With Star Trek: Picard having established the dawn of the 25th Century as its setting, I really do feel that there’s scope to build on what’s been created so far. Season 3 may spend more time with Starfleet, but as of the end of Season 2 at least, there’s a lot we haven’t seen of this era. Picking up some of the characters, factions, storylines, and themes from past iterations of Star Trek is a big part of why spending more time in this era is worthwhile, but that doesn’t mean that every potential 25th Century project has to be a straight-up sequel to something that’s come before. I’d be thrilled to see a Strange New Worlds-style semi-episodic exploration-focused series with a brand-new cast, for example, set in this time period.
Although Picard Season 3 is still being worked on and likely won’t hit our screens until next year, I sincerely hope that the creative teams over at Paramount have already considered their next move. Alex Kurtzman (who is in charge of the Star Trek franchise for Paramount) has stated that there are other concepts in early development, and that as the current shows come to the end of their runs, these new shows would begin to be worked on. Whether any of the series concepts that he was referring to are going to be set in the 25th Century is unknown – but there are significant advantages to doing so.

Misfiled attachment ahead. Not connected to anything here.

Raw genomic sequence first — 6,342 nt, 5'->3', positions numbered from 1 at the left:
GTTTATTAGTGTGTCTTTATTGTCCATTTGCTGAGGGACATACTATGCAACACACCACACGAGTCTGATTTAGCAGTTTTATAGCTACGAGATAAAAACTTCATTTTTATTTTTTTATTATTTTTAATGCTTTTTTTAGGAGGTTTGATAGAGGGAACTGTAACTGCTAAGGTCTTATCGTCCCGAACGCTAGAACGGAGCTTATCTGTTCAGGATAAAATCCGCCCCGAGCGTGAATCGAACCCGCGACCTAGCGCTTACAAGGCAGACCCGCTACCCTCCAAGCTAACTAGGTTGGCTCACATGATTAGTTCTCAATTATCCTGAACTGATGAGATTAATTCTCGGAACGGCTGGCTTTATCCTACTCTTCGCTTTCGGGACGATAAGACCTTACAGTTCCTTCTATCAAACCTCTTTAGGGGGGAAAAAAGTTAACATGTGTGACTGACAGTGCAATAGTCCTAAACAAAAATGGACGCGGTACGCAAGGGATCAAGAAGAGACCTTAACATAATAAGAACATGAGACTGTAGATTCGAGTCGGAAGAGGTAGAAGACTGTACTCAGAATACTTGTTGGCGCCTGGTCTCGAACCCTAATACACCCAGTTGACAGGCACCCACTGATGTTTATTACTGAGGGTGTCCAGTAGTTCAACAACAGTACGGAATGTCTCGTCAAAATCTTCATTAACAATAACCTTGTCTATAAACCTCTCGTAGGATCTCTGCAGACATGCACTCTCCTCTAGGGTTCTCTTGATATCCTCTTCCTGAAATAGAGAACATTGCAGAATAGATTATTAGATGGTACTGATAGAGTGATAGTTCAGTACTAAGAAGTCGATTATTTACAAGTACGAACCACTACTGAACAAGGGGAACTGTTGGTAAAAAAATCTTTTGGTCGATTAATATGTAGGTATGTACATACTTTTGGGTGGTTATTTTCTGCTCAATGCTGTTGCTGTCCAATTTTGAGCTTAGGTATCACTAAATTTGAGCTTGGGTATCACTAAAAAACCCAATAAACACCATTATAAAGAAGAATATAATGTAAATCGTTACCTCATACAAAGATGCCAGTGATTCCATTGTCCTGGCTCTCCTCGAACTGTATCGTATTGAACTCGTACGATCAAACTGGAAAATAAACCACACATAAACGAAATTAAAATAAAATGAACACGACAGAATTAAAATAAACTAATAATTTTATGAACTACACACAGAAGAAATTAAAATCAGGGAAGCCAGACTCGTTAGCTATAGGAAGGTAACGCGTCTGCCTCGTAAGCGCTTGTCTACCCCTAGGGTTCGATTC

I would wager that a significant portion of the Star Trek fan community would rank at least one of The Next Generation, Deep Space Nine, or Voyager in their top two favourite shows. And fans under the age of forty literally won’t be able to remember a time before The Next Generation! Most fans of my age will have either come to Star Trek during The Next Generation era or will have encountered it soon after becoming a fan; The Next Generation era was dominant from 1987 to 2002.